Shed Tech – Raq
Let’s face it: there are too many bands out there that sound like Phish.
Unfortunately for us, many of these musicians don’t even try to disguise it,
is the case with Raq.
I know this sounds harsh. After all, it is a sizable accomplishment to be
able to pull off the music of a band as groundbreaking as the one mentioned
above. It is not to say that Raq are bad musicians, but their inspiration
over their music a little too hard. Drummer Greg Stukey and bassist Jay
Burwick interweave their music in demonic knots, allowing guitarist Chris
Michetti and keyboardist Marc Scortino to soar above the bottom end. Sound
The first tune on the record is entitled "Time Bomb". The first time I heard
it, I began to sing "Fluffhead was a man…" Of course, the tune has its own
lyrics, most of which are flat and predictable. The vocals are nasal and
"There When I Land" is a tremendous improvement both musically and vocally.
The lyrics suggest the aspirations of every guitar-slinging youngster in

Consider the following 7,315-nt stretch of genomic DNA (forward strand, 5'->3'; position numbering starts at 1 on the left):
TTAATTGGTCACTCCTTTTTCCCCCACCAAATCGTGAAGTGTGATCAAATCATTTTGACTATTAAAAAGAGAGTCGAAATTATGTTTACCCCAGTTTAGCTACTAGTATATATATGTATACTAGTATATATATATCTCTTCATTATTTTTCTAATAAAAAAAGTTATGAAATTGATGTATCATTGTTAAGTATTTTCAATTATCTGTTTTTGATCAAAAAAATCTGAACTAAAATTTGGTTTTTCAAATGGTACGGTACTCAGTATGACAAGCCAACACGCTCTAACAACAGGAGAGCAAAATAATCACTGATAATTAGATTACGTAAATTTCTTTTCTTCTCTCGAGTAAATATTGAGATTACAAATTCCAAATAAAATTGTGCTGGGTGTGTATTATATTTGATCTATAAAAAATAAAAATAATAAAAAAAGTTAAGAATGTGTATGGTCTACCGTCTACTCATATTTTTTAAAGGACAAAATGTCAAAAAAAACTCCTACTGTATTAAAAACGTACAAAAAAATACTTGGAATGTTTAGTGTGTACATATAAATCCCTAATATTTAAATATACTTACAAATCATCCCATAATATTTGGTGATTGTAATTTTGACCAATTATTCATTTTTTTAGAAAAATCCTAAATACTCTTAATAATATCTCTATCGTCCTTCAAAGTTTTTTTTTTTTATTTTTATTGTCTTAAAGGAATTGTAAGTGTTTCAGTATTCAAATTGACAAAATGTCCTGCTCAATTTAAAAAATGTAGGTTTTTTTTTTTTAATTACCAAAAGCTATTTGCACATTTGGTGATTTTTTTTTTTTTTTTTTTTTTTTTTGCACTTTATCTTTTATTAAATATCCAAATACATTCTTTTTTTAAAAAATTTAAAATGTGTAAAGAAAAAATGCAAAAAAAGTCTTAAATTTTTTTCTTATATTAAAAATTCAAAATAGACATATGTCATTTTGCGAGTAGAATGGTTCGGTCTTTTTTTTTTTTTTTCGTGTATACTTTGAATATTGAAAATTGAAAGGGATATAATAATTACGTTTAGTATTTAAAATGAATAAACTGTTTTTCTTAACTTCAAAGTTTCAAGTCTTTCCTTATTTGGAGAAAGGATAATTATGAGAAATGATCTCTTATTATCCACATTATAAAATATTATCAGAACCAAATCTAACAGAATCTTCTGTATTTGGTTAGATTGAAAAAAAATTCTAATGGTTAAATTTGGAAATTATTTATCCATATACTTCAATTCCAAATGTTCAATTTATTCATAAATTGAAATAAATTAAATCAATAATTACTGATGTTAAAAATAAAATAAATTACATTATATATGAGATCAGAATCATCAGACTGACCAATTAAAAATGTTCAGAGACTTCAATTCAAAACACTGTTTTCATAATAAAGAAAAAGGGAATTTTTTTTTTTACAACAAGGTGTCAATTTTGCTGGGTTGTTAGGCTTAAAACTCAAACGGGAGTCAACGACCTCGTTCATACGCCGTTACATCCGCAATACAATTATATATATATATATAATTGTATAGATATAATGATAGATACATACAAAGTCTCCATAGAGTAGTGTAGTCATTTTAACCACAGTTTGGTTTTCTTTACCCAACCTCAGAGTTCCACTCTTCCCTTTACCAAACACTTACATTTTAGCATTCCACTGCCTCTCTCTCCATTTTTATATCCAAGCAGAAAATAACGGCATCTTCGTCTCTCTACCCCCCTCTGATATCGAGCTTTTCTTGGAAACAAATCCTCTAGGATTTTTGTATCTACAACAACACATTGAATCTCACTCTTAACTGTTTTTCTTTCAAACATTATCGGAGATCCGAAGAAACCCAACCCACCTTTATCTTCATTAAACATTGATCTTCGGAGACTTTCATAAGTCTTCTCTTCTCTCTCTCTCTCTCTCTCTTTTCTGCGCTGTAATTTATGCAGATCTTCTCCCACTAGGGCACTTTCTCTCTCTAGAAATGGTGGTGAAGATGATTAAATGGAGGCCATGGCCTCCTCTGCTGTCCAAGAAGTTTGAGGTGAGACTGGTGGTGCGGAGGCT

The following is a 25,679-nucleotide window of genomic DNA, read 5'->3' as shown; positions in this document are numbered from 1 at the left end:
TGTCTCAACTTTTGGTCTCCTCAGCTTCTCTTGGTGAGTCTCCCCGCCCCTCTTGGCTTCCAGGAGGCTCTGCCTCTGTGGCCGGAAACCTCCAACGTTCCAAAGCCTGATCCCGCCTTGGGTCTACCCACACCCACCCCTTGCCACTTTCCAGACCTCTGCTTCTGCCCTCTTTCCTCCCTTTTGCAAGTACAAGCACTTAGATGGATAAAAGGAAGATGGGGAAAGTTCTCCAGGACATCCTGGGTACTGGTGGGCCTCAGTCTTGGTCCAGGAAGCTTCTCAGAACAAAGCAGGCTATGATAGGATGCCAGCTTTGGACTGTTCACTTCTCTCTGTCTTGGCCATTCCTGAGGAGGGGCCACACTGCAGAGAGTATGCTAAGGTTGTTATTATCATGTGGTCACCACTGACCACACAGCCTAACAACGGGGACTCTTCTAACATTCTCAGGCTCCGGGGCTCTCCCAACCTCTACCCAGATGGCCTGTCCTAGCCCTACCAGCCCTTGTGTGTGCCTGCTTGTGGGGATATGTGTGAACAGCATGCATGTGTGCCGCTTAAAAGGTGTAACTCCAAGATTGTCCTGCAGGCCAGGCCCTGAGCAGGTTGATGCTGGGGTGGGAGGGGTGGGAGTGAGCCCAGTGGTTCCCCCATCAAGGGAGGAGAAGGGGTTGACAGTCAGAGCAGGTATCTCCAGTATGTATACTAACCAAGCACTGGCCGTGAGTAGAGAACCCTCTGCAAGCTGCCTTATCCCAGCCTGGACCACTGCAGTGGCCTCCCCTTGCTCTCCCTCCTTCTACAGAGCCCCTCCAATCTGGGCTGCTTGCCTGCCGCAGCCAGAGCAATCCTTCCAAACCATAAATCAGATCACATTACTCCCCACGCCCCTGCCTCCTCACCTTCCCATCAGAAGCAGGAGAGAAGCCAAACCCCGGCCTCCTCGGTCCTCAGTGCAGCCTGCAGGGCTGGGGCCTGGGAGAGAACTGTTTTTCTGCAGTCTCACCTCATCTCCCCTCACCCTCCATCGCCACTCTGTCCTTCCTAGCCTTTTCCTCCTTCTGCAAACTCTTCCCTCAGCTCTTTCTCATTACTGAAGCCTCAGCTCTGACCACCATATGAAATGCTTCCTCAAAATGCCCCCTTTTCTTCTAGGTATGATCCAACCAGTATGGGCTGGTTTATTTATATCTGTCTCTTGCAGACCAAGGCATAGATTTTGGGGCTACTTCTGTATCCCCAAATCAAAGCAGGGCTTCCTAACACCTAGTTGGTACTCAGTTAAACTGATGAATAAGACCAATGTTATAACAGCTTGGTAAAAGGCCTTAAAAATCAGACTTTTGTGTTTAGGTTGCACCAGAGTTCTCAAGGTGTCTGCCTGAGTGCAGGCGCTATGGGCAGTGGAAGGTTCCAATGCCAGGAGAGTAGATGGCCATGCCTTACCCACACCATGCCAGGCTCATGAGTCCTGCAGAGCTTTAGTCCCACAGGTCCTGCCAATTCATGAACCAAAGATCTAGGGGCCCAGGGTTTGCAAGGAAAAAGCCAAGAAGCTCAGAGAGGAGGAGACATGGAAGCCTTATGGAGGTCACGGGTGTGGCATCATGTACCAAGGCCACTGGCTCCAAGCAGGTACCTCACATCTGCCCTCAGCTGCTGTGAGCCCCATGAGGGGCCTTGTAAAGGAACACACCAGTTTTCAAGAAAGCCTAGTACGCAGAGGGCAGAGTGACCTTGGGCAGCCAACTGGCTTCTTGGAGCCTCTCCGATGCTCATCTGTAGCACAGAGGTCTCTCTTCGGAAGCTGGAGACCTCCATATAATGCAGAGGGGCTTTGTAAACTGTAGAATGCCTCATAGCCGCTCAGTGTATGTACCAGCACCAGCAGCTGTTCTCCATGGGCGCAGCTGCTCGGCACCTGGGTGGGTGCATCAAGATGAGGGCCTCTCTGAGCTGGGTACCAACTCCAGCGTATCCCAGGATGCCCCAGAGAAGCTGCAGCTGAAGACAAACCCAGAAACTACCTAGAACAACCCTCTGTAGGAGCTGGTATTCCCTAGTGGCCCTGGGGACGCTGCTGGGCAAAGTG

America: "Where I float down to the ground and stand up to the sound of
applause." The song features a well composed end section that has ever
ascending guitar notes climbing up the fretboard before the finale. The
piece is interesting to listen to, but – once again – there is the
mark of Phish imprinted on each note.
"Tunnel Vision" is a funky rocker that talks about waiting for the CBT. It
Raq’s most unique sounding track, mostly because they keep it grounded in
and roll and stay within their own realm of possibility. It proves the
potential of their musical skills as it bounces into a dreamy chorus
reminiscent of Steely Dan before it wanders back into the groove. It is
through this song that we hear Scortino’s skills on the boards.
Raq is not a bad band. Shed Tech is not a bad record. The problem is
they fail to take their musical prowess above and beyond the scope of their
inspiration. This album is evidence of the glut of jambands that are
capable, but not quite tall enough to go on the really scary rides.